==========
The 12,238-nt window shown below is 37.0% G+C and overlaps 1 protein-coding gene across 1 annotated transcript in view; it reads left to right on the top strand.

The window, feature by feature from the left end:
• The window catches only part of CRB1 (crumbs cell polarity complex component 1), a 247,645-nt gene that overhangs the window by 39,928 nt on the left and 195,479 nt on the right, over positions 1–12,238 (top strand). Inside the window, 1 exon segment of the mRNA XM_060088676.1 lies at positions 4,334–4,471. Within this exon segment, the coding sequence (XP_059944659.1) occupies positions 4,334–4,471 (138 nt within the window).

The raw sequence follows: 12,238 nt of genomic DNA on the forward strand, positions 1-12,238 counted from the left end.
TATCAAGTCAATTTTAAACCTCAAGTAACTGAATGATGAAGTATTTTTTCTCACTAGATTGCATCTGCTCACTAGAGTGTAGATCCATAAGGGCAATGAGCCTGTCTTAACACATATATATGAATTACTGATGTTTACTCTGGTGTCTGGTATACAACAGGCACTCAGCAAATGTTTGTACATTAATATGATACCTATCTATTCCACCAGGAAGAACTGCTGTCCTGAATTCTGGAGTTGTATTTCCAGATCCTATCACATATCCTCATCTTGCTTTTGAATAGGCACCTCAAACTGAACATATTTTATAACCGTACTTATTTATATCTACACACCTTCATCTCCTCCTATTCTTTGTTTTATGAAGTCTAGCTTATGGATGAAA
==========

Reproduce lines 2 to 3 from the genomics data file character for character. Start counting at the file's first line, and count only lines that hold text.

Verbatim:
The window, feature by feature from the left end:
• The window catches only part of CRB1 (crumbs cell polarity complex component 1), a 247,645-nt gene that overhangs the window by 39,928 nt on the left and 195,479 nt on the right, over positions 1–12,238 (top strand). Inside the window, 1 exon segment of the mRNA XM_060088676.1 lies at positions 4,334–4,471. Within this exon segment, the coding sequence (XP_059944659.1) occupies positions 4,334–4,471 (138 nt within the window).